MEE Launches Public Consultation of National ETS Draft Law

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MEE Launches Public Consultation of National ETS Draft Law

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China’s Ministry of Ecology and the Environment (MEE) has started the public review of its newly released draft legislation for the national carbon emissions trading scheme (ETS), as reported by Caixin on March 31. The revised law will then be submitted to State Council for final approval, and may potentially become the highest-level legislation to regulate China’s carbon trading in the country. According to Lu Xinming, a senior official from the MEE, the central government is currently seeking to pass the law before the end of this year.

China first announced the target to develop a carbon ETS in 2011. The country then piloted carbon trading in seven cities or provinces, covering 2,837 emission entities and 1,082 non-emission entities. As of August 2020, the total trading scale in the pilot markets has accumulated to above 406m tons of carbon dioxide equivalent and around RMB9.28bn, ranking the second globally. At the end of 2020, the MEE announced that the country decided to launch a nationwide carbon trading market, in response to President Xi’s pledge to peak carbon emissions in China by 2030 and realize net-zero carbon emissions by 2060. However, there lacked an effective national-level law to guide the national ETS establishment process.

The latest draft legislation is expected to fill this higher-level role. Notably, it specifies the responsibilities of different departments in the management of the national ETS, which could not be achieved in a ministry-level ordinance. In addition, the legislation for the first time proposes to introduce a total emission cap for the national carbon market, and provides detailed plans for carbon quota allocation. As explained in the legislation, the country will start including a paid auction scheme on top of the current free quota allocation model, and all the revenues generated from the auctioning of carbon allowances will go to a national carbon trading fund, which will be used for the improvement of the carbon market and key carbon reduction projects. Meanwhile, the draft law also contains tighter information disclosure rules, requiring key emitters to disclose greenhouse gas (GHG) emissions information for the previous year as soon as they surrender sufficient allowances.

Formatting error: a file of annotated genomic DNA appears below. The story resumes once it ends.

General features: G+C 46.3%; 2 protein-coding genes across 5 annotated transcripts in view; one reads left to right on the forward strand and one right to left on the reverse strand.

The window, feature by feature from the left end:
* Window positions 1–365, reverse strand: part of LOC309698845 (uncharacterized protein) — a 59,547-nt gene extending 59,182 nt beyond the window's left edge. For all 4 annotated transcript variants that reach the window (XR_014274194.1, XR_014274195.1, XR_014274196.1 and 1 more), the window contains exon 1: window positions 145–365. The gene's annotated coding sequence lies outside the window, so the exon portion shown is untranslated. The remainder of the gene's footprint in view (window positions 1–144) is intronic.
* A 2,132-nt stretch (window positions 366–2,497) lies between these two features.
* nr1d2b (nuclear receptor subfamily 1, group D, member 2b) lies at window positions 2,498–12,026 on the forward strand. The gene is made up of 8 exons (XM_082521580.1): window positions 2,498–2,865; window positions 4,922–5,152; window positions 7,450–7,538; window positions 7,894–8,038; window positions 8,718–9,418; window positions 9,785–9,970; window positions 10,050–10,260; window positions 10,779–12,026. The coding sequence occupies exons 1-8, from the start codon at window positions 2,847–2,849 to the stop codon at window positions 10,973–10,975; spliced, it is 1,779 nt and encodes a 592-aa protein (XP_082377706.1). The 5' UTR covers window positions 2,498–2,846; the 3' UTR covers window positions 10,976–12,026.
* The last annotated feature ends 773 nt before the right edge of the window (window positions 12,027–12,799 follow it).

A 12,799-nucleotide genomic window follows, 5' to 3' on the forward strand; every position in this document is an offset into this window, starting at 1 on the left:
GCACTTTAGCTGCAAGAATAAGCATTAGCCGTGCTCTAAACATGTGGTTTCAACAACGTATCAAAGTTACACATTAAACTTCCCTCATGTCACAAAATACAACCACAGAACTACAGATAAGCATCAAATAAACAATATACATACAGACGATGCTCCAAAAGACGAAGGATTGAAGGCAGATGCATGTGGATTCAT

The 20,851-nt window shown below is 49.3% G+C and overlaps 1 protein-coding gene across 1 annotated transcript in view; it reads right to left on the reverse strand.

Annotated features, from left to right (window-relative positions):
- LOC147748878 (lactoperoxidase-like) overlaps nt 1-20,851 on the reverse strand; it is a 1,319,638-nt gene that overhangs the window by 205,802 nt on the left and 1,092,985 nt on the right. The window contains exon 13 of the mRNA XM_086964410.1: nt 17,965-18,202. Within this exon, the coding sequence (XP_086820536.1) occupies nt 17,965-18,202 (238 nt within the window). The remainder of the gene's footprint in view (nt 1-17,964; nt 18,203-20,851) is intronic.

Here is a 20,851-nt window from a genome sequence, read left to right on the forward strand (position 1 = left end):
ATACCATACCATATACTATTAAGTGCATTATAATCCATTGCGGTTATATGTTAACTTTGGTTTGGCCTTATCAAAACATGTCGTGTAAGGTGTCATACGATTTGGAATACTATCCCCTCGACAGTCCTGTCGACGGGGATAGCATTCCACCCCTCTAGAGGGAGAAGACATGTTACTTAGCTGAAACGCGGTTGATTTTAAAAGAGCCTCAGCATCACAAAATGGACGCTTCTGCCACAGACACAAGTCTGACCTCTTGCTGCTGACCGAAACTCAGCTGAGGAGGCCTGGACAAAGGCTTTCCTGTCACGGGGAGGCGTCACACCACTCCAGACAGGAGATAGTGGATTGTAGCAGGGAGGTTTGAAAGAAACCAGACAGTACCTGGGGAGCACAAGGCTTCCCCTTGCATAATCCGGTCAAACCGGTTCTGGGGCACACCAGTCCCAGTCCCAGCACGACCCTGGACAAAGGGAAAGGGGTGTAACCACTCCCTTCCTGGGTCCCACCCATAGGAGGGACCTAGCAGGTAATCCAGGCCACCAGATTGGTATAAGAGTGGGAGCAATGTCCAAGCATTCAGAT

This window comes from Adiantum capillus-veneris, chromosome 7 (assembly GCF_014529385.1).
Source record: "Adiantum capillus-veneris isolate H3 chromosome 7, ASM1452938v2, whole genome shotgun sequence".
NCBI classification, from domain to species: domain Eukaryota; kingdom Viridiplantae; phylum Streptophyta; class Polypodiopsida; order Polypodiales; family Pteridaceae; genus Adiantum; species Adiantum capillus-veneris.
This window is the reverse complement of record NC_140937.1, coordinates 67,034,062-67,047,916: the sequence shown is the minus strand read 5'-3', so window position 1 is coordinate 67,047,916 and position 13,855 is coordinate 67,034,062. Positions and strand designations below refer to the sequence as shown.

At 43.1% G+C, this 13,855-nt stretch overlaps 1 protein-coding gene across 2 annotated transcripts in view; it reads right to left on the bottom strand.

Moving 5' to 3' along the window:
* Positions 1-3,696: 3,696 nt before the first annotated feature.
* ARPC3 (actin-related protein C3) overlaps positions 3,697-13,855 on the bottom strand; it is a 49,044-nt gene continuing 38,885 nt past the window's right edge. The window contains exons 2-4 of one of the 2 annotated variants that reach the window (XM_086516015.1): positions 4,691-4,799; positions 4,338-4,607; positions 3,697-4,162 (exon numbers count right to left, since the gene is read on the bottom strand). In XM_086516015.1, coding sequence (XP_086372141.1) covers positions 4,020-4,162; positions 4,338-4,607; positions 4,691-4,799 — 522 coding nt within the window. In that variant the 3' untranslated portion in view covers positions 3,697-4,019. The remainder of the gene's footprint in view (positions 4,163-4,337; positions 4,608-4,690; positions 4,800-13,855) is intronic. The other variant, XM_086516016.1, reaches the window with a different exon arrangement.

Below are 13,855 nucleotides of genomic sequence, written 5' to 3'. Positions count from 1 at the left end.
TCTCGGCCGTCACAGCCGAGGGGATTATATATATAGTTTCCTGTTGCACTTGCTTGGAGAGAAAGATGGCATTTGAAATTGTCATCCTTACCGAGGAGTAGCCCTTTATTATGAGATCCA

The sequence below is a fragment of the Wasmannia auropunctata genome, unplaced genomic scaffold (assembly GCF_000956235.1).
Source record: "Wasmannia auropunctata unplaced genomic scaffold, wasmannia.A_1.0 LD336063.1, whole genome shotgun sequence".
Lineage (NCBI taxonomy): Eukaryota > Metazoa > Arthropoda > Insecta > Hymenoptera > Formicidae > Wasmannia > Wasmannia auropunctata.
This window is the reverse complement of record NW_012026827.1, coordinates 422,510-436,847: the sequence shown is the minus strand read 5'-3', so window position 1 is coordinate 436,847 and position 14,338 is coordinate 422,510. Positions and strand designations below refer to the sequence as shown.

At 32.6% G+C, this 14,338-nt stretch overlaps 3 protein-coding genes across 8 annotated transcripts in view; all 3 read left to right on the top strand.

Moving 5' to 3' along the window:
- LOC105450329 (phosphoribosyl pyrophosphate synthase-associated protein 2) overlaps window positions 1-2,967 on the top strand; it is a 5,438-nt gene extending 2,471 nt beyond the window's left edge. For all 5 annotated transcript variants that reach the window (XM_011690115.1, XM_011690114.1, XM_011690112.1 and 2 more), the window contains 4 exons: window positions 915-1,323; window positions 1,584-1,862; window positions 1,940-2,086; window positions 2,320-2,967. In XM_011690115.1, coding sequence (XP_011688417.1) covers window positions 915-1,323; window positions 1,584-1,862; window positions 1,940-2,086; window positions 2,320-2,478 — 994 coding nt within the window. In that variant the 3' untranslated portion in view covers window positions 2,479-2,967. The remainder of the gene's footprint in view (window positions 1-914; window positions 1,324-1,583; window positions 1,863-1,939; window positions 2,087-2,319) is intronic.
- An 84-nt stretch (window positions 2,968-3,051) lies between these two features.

However, the draft legislation also loosens the penalties for non-compliance. Enterprises that fail to surrender enough allowances will need to pay a fine of between RMB100,000 and RMB500,000, compared to the previous fine of up to five times the annual average market price of the missing allowances. This leads to concerns over whether such regulations could successfully motivate more enterprises to participate in the national ETS, according to Caixin.